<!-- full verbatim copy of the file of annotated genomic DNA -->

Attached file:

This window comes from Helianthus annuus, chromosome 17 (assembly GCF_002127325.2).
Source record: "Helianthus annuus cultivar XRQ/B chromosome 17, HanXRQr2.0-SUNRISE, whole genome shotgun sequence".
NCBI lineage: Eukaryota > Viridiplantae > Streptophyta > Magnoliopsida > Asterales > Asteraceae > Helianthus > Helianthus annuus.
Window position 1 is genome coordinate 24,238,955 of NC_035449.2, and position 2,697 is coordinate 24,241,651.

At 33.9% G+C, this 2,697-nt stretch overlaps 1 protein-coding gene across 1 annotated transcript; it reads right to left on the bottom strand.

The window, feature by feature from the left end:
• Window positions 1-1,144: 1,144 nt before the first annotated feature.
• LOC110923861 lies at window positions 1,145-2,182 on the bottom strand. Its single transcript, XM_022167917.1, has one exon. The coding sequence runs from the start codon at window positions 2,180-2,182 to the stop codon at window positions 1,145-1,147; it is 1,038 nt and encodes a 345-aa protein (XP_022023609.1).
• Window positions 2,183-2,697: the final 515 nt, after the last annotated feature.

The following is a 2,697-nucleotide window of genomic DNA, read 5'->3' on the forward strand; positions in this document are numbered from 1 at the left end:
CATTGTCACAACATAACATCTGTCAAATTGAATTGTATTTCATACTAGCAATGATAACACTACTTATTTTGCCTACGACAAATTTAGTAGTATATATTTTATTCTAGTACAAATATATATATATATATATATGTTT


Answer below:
This window comes from Helianthus annuus, chromosome 17 (assembly GCF_002127325.2).
Source record: "Helianthus annuus cultivar XRQ/B chromosome 17, HanXRQr2.0-SUNRISE, whole genome shotgun sequence".
NCBI lineage: Eukaryota > Viridiplantae > Streptophyta > Magnoliopsida > Asterales > Asteraceae > Helianthus > Helianthus annuus.
Window position 1 is genome coordinate 24,238,955 of NC_035449.2, and position 2,697 is coordinate 24,241,651.

At 33.9% G+C, this 2,697-nt stretch overlaps 1 protein-coding gene across 1 annotated transcript; it reads right to left on the bottom strand.

The window, feature by feature from the left end:
• Window positions 1-1,144: 1,144 nt before the first annotated feature.
• LOC110923861 lies at window positions 1,145-2,182 on the bottom strand. Its single transcript, XM_022167917.1, has one exon. The coding sequence runs from the start codon at window positions 2,180-2,182 to the stop codon at window positions 1,145-1,147; it is 1,038 nt and encodes a 345-aa protein (XP_022023609.1).
• Window positions 2,183-2,697: the final 515 nt, after the last annotated feature.

The following is a 2,697-nucleotide window of genomic DNA, read 5'->3' on the forward strand; positions in this document are numbered from 1 at the left end:
CATTGTCACAACATAACATCTGTCAAATTGAATTGTATTTCATACTAGCAATGATAACACTACTTATTTTGCCTACGACAAATTTAGTAGTATATATTTTATTCTAGTACAAATATATATATATATATATATGTTT